Ron Paul isn’t backing down from his position that the U.S. has provoked terrorists through foreign military occupation and that officials tried to capitalize on Sept. 11 attacks.
“Think of what happened after 9/11, the minute before there was any assessment, there was glee in the administration because now we can invade Iraq, and so the war drums beat,” Paul said Thursday night before a packed room of more than 1,000 students and supporters. “That’s exactly what they’re doing now with Iran.”
His libertarian ideals have struck a cord with many, but conservatives remain deeply wary of Paul’s foreign policy positions, including his assertion that the U.S. provoked the Sept. 11 attacks by maintaining military bases in foreign countries. Paul’s position as the lone dove in the GOP race has made him a foil for some of his hawkish Republican opponents.
“Extremists have taken over, and they’re the ones who run the foreign policy and have convinced us to go along with all these wars,” Paul said Wednesday night.
Paul said that claims Iran could be developing a nuclear weapon are just part of an effort to scare Americans into going to war again.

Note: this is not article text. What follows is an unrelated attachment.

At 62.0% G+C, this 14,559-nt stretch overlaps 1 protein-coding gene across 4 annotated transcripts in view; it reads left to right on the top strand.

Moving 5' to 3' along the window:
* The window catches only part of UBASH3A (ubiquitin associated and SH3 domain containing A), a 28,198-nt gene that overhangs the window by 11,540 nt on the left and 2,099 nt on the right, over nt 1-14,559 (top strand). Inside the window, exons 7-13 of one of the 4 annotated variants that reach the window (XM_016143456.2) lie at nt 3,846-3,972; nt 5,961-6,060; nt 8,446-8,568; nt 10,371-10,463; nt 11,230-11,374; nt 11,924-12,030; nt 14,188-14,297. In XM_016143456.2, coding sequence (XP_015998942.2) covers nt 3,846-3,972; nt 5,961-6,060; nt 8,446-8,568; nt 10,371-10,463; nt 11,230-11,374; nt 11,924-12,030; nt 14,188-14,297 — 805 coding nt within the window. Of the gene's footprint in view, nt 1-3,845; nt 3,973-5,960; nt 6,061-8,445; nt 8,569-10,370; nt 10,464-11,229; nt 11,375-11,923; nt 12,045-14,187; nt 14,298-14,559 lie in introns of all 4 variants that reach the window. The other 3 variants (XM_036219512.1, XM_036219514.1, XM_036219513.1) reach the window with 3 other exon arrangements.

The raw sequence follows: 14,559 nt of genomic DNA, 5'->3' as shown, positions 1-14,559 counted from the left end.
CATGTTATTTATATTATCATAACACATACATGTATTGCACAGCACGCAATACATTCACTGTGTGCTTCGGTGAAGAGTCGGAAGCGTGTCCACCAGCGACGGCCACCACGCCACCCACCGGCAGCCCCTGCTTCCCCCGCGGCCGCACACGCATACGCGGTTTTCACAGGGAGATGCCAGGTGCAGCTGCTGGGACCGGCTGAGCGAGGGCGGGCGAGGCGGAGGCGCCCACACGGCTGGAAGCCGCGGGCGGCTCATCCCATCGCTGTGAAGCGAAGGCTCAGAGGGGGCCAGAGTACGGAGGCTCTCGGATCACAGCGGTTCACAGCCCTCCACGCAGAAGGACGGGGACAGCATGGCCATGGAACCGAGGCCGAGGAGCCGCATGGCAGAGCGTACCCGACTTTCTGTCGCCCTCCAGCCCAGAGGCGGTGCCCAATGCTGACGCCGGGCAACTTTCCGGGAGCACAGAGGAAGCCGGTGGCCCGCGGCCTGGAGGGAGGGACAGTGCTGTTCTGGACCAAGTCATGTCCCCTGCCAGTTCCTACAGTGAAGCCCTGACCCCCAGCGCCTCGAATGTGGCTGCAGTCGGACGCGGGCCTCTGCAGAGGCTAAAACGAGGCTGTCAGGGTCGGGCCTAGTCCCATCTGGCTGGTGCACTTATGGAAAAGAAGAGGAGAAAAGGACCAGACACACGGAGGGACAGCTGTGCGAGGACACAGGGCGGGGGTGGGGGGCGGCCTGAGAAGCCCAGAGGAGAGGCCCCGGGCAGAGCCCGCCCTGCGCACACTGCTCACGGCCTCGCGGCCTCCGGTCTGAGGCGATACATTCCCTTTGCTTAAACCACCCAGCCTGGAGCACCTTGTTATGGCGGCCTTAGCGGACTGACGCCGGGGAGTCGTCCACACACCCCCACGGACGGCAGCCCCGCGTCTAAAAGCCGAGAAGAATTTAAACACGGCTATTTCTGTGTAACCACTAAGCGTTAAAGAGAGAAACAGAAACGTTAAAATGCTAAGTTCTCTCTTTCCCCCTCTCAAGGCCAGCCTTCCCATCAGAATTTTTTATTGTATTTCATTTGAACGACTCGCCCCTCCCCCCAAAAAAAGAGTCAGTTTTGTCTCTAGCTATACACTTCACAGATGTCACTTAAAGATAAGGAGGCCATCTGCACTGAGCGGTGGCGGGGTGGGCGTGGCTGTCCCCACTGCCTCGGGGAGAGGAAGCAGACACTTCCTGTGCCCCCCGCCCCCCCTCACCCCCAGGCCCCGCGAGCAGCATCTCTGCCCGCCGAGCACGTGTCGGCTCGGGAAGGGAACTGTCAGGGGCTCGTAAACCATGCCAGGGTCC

Paul said of the possibility that Iran has a nuclear weapon is “not true at all.” “It doesn’t mean they might not want a nuclear weapon.”
No other country, Paul said, is capable of attacking the United States.
“How many foreign countries can threaten us right now?” Paul asked sarcastically. “How many are likely to invade us or drop a bomb on us? I can’t imagine.”
“The PATRIOT Act was written many, many years before 9/11,” Paul said. The attacks simply provided “an opportunity for some people to do what they wanted to do,” he said.
“I wish we could guarantee a democratic and honest election in this country as well,” Paul said. “The democratic process in this country has a long way to go.”